For most people, $100,000 in salary is a dream that they never expect to realize.
But nearly 5,000 Pennsylvania state employees earned at least $100,000 last year, according to newspaper reports.
Of the total, nearly a third of those making more than $100,000 worked for one of the 14 state-owned universities or the system that oversees them.
Make no mistake, most of the jobs for which six-figure salaries are being paid carry much responsibility with them.
But lots of jobs carry responsibility and stress with them in the private sector and don't come with a $100,000 salary attached.
And unlike the state jobs, when a recession hits, those private sector salaries drop or jobs are eliminated.
In a bizarre turn, the top earner among state employees, Angelo Armenti at $367,449, has been fired as president of California University and has filed a federal civil-rights lawsuit against the State System of Higher Education and other officials.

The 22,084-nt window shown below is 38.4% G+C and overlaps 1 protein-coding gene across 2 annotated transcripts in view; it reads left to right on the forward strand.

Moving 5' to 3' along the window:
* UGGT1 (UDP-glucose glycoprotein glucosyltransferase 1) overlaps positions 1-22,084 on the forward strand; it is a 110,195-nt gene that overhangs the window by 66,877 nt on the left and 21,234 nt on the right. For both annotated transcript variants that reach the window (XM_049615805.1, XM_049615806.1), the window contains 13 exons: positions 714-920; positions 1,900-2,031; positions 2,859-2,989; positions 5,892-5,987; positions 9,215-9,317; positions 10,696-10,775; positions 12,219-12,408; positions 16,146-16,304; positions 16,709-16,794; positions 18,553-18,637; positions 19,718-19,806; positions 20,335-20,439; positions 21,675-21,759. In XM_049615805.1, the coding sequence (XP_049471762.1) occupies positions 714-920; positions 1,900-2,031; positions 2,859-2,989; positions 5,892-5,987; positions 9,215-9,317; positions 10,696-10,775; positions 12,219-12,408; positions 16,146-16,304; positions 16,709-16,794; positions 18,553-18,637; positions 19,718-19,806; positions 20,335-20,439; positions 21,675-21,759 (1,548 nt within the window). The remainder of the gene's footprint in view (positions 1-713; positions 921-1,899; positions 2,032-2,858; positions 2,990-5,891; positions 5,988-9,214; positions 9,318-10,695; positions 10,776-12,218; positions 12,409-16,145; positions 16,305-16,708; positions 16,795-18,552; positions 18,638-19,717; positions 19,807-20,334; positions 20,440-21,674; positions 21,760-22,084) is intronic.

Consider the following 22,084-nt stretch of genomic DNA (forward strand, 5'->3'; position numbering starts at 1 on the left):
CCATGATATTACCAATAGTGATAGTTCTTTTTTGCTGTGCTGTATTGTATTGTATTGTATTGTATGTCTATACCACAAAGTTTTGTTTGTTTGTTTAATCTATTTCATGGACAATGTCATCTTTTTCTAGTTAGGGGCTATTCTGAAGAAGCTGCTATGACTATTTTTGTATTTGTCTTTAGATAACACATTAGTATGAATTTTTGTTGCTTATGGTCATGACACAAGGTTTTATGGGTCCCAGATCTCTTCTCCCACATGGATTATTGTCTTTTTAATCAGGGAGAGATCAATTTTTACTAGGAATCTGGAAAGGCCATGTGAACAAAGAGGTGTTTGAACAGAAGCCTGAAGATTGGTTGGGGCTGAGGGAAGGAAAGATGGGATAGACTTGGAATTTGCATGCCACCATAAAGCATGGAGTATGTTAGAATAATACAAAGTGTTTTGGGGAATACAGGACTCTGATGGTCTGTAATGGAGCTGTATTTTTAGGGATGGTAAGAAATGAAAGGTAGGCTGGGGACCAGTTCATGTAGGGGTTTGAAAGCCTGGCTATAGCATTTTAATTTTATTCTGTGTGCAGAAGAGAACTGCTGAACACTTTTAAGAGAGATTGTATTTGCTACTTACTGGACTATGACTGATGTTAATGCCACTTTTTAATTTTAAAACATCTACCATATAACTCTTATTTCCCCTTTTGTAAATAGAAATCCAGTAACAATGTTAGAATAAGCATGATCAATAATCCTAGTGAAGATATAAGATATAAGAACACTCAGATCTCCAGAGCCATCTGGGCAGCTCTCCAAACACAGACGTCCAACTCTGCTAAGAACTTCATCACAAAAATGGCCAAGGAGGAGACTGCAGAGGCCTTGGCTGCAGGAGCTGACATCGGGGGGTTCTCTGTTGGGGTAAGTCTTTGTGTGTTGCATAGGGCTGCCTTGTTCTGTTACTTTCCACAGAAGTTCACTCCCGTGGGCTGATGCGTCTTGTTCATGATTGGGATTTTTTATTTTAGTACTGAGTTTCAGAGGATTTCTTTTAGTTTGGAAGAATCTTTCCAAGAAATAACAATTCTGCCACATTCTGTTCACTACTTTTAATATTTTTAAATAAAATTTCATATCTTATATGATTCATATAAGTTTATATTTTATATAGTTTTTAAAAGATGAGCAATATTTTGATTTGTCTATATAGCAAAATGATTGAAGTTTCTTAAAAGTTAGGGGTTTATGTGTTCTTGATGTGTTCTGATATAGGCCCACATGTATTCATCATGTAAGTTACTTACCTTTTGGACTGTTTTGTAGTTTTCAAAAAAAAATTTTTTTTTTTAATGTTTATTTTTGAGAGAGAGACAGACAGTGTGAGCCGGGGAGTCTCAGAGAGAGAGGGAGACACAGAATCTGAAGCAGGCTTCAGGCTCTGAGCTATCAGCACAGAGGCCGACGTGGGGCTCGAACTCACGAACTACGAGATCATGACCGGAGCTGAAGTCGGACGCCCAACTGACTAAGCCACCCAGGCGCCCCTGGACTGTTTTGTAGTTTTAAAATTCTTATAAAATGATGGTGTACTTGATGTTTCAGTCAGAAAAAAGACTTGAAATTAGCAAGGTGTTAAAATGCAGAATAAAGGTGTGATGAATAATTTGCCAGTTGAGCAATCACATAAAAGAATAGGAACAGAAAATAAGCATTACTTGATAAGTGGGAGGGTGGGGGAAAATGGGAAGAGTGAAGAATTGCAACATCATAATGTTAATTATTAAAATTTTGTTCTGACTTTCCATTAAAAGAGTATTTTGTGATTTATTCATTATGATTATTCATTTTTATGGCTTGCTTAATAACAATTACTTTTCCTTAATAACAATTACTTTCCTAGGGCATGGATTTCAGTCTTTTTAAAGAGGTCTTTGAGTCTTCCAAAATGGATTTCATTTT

You would think the state's chief executive would be its top earner.
Gov. Tom Corbett's salary of $178,033 ranked 190th among the 4,822 state employees earning more than $100,000 in 2012.
And the number of $100,000-plus earners has more than quadrupled from the 1,176 employees who pulled down six-figure salaries in 2002, about a decade ago.
So economic trends may rise and fall, but the public sector salaries are pretty much immune to the trends that drastically affect those in the private sector.
It's a pretty good gig.